The C4 Linux specification
This is the design specification agreed with the Computer Laboratory for C4 Linux, the forerunner of MCS-Linux. We did not achieve all aspects of it. These are labelled in the document.
On boot the MS boot loader will show a third boot option labelled "Linux" after the two standard NT options ("NT" and "NT in VGA mode"). Selecting this third option will boot the Linux image. After ten seconds this will boot the default image which will be NT.
On boot the Linux system will present six text virtual consoles and a graphical virtual console. The graphical console will be active by default. All seven will be running appropriate login programs. These will probably be
mingetty on the text consoles and
xdm on the graphical console.
The MCS management would like the Linux system to reboot if no user is logged in for a period of 30 minutes (returning an unattended system to NT).
Logging in and authentication
Any login will prompt for a userid and password. The login mechanism will authenticate these against the MCS-CENTRAL bindery. The user can login to more than one of the virtual consoles.
On successful authentication by FJC55 a local user fjc55 will be created if it doesn't already exist. Various Novell file systems will be mounted locally (list to be determined but including at least the user's MCS home directory and the print servers) and ~fjc55 will be the FJC55 home directory from the MCS.
On logout from the last of the virtual console being used the mounts from the MCS servers will be dropped.
If all the console sessions are left inactive for a period (currently 30 minutes) the user will be forcibly logged out. At this point the time-to-reboot counter will start. (This turned out not to be feasible.)
The window manager running by default will be
fvwm2. Its menus and other aspects of its configuration need to be negotiated. (It's a relatively simple window manager but is considerably more modern than
twm and fits into the Red Hat window manager model better than
The shell provided (and not changeable by the user) will be a version 2.x
There shall be a large (512MB?)
/tmp local to the system which will be a standard local Unix file system. Entries within
/tmp should not be assumed to persist between sessions.
The PWF servers support the Novell "NFS Name Space" which does not quite provide full Unix file system semantics and as a consequence the following conditions hold on the user's home directory:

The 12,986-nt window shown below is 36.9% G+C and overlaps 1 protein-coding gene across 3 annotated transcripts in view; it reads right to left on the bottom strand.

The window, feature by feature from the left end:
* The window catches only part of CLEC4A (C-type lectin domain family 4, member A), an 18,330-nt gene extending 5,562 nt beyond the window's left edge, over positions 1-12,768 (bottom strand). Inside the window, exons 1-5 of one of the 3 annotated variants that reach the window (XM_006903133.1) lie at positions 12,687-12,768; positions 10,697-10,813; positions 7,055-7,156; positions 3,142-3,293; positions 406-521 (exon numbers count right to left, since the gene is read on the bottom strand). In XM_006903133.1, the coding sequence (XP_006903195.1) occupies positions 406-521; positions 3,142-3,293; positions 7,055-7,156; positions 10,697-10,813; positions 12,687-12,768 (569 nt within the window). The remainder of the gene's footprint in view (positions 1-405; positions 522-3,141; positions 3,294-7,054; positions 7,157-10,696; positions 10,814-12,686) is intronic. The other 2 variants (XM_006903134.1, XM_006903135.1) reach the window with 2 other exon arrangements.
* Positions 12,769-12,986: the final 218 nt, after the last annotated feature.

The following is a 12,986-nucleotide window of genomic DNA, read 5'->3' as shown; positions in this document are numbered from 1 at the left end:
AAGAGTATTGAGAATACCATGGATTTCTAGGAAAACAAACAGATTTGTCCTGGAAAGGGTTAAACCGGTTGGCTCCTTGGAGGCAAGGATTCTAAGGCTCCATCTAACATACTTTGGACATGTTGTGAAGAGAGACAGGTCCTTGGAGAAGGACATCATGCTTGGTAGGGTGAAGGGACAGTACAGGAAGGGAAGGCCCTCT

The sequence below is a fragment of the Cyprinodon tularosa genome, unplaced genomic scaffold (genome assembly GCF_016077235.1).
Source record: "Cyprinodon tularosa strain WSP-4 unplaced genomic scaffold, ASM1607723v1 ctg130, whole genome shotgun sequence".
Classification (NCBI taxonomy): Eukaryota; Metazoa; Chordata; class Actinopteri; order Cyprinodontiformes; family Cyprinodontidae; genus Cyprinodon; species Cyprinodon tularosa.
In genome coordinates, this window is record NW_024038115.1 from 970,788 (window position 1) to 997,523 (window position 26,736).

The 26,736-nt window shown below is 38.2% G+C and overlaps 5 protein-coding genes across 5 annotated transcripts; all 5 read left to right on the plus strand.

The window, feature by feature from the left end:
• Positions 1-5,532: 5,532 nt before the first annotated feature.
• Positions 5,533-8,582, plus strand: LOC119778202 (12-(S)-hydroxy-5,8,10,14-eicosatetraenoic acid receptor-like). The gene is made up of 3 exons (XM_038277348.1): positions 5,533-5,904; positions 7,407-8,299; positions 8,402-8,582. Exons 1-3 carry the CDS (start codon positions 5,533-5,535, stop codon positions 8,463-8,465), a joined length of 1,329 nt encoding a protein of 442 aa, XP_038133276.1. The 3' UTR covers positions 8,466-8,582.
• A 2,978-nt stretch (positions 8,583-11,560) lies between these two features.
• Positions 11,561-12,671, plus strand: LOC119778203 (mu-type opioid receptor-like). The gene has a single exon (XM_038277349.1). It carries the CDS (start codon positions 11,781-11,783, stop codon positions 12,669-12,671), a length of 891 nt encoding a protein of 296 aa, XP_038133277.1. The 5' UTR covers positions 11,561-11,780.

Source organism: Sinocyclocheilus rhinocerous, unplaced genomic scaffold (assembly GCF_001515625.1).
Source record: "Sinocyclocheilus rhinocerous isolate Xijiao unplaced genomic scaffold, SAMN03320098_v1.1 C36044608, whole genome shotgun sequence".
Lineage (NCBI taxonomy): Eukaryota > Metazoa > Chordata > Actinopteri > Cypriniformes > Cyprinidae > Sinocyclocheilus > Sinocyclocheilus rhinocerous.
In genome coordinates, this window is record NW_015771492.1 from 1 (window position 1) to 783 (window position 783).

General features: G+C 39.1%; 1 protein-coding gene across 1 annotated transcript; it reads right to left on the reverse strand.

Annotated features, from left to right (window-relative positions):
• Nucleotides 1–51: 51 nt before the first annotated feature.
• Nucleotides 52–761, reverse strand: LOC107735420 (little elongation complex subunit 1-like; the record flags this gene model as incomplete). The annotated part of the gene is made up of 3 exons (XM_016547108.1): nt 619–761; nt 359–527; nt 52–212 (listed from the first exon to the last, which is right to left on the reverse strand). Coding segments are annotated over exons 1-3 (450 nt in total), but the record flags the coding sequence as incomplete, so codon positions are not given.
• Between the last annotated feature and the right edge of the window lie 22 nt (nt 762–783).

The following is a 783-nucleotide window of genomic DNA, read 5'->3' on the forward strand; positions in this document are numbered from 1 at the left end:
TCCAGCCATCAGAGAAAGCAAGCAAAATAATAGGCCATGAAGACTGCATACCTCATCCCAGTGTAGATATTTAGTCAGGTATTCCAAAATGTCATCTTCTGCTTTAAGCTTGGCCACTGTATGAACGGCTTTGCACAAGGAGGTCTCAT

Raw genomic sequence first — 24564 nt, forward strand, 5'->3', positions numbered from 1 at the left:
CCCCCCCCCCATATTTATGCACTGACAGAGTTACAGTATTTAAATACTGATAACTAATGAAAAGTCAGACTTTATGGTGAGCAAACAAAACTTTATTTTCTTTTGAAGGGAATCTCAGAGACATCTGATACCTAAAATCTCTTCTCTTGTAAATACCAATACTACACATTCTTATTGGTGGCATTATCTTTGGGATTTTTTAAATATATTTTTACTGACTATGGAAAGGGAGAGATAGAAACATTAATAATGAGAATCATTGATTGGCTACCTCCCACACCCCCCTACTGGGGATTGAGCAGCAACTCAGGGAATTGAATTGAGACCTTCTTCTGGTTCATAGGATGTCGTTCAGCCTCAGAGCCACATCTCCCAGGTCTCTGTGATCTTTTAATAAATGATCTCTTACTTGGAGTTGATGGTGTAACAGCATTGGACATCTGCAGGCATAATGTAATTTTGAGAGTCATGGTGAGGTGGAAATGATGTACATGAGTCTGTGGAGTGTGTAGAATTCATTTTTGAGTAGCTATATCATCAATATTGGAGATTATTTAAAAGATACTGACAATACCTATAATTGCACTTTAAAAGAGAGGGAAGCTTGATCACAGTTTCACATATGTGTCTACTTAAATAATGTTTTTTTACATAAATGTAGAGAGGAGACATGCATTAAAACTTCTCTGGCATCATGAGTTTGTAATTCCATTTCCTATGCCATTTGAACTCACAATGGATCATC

- No hard links. (Attempting to create these gives an EPERM error.) Some software relies on hard links to build lock files or make "safe" copies. In particular the gnome session manager does and won't run with this file system.
- No concept of Unix permissions. Special programs (supplied) are used to manipulate the Novell ACLs (which control read/write/create/delete access).
NB: At the moment we are unable to get password-changing or ACL-changing working via the Linux Novell client. (This puts the Linux client in the same situation as the Mac clients were a few years ago, I believe.) There are new versions of the Linux tools for Novell bubbling up, though, and we're hopeful that these will resolve the problems.
The following network listeners will be launched, either at boot or user login:
- httpd, configured to provide access to the user's
public_htmldirectory and nothing else (via the URL
sshdfor administrative access (no user access)
NB: No remote login for ordinary users.
NB: This section is especially vague.
Our intention is to install as many of the Red Hat RPMs as "make sense" together with any RPMs provided by the CL to add software they want for teaching.
Applications that "make sense":
- any non-network software
- any network client that doesn't need configuring in our context (
- any web client that can be configured, or wrapped, to use the web cache by default
- any MUA that can be configured to use IMAP to talk to Hermes
- any news client that can be configured to use NNTP with